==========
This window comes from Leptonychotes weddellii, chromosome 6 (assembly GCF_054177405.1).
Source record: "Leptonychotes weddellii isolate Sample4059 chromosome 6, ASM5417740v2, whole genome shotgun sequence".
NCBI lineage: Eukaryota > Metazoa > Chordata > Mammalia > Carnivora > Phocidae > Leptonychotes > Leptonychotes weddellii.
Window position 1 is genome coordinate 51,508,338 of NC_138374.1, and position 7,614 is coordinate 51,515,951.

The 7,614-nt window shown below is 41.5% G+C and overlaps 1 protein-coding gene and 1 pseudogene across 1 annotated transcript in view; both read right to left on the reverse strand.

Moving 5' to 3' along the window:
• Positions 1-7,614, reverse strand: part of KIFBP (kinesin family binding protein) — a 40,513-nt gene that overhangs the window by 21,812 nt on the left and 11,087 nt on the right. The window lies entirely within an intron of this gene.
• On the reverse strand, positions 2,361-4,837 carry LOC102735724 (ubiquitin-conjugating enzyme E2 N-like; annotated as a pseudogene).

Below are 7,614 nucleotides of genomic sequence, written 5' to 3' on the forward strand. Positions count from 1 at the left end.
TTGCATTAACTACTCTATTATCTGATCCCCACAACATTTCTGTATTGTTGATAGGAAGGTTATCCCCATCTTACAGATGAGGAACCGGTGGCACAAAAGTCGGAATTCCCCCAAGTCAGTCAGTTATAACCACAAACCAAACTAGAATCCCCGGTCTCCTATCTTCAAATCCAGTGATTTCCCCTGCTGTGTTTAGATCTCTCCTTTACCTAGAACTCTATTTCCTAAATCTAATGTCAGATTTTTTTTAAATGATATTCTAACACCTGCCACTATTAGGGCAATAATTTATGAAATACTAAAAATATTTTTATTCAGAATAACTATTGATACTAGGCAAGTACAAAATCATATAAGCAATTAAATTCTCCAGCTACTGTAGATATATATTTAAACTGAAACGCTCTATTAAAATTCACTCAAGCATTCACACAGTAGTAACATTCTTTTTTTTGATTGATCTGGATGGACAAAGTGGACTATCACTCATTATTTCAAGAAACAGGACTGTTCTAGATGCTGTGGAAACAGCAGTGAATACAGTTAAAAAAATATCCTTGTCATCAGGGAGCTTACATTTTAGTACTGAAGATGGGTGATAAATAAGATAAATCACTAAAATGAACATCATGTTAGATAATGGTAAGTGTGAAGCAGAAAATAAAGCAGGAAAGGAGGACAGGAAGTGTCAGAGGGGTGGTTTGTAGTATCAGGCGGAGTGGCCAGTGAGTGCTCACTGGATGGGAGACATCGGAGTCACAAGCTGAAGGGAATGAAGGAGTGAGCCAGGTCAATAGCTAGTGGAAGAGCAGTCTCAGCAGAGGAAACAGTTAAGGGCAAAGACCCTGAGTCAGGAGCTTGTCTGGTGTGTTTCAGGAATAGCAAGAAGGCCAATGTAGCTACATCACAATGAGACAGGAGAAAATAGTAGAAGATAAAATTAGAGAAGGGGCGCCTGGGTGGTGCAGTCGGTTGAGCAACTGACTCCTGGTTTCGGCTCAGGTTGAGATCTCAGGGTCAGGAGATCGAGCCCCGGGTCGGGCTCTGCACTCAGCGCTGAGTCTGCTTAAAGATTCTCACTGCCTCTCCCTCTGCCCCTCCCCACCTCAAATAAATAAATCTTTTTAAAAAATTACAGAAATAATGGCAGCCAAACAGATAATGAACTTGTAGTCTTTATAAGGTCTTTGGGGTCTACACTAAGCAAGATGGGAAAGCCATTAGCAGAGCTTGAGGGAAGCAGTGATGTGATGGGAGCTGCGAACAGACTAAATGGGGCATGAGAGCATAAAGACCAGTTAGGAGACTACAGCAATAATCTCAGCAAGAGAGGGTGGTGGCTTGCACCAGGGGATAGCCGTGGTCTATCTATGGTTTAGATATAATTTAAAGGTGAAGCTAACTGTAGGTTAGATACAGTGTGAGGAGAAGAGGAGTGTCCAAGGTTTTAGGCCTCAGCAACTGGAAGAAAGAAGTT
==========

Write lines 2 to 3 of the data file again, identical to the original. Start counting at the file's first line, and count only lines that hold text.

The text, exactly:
Source record: "Leptonychotes weddellii isolate Sample4059 chromosome 6, ASM5417740v2, whole genome shotgun sequence".
NCBI lineage: Eukaryota > Metazoa > Chordata > Mammalia > Carnivora > Phocidae > Leptonychotes > Leptonychotes weddellii.